On a stone plinth facing Tokyo’s Shibuya station sits a bronze statue of a dog. It commemorates a loyal dog called Hachiko who was born in 1923. Hachiko was an Akita, a large breed of dog originating from the mountainous areas of northern Japan.
Hachiko was acquired as a puppy by Dr Hidesaburo Ueno, a professor at the Japanese Imperial University. A close bond between master and dog developed and over the next year, Hachiko used to accompany Dr Ueno to Shibuya station every morning and when he returned each evening, Hachiko would be waiting for him at the station entrance.
On May 21, 1925, when the dog was 18 months old, he waited for his master’s arrival on the six o’clock train as usual but Professor Ueno never returned as he had suffered a fatal stroke at work.
For the next nine years Hachiko returned to the station every day to meet the 6 o’clock train and await his master’s return. He allowed passers-by to pet and feed him scraps but he never gave up the vigil at the station for his master, until his death in 1935.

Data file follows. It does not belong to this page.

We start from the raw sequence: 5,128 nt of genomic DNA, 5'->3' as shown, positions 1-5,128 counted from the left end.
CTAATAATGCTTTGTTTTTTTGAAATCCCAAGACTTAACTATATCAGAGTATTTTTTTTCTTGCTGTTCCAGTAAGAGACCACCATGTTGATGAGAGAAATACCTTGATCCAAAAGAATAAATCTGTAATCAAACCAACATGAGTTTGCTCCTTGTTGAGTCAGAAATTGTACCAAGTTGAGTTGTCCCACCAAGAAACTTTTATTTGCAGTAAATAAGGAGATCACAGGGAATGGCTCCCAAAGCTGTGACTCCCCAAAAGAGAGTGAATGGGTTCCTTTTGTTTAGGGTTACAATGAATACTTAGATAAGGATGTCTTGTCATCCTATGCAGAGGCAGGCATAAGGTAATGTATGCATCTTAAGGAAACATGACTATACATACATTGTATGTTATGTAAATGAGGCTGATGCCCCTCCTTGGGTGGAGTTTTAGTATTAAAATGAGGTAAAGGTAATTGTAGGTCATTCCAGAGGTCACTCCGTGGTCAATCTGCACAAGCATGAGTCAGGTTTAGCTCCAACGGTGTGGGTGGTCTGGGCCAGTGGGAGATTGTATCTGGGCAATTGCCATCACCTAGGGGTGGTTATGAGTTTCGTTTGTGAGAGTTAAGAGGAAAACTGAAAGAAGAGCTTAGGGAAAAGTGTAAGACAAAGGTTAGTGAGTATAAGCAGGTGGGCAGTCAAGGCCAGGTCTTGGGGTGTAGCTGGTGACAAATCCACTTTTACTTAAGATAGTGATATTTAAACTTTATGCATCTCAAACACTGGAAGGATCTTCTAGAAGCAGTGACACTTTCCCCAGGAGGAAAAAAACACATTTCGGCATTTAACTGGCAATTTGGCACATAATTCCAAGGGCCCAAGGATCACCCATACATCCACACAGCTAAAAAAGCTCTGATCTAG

The story of Hachiko has become well known and at least two films have been based on his life; a Japanese film called Hachiko Monogatari (1987) and a Hollywood remake starring Richard Gere, Hachiko A Dog’s Story (2009).
Akita puppies like this one are very cute but they grow into large, strong dogs that can be aggressive and require careful training and handling.
Dr Ueno would scarcely recognise Shibuya station today but no doubt would be delighted that his faithful pet not only has a statue but also a mural on the station wall.
The station entrance used by Dr Ueno is now called the Hachiko Entrance.
An old railway carriage has been positioned in front of the entrance and serves as a tourist information office and is a popular meeting point for the young crowd which frequents this part of Tokyo.
This article first appeared on thriftytraveller.wordpress.com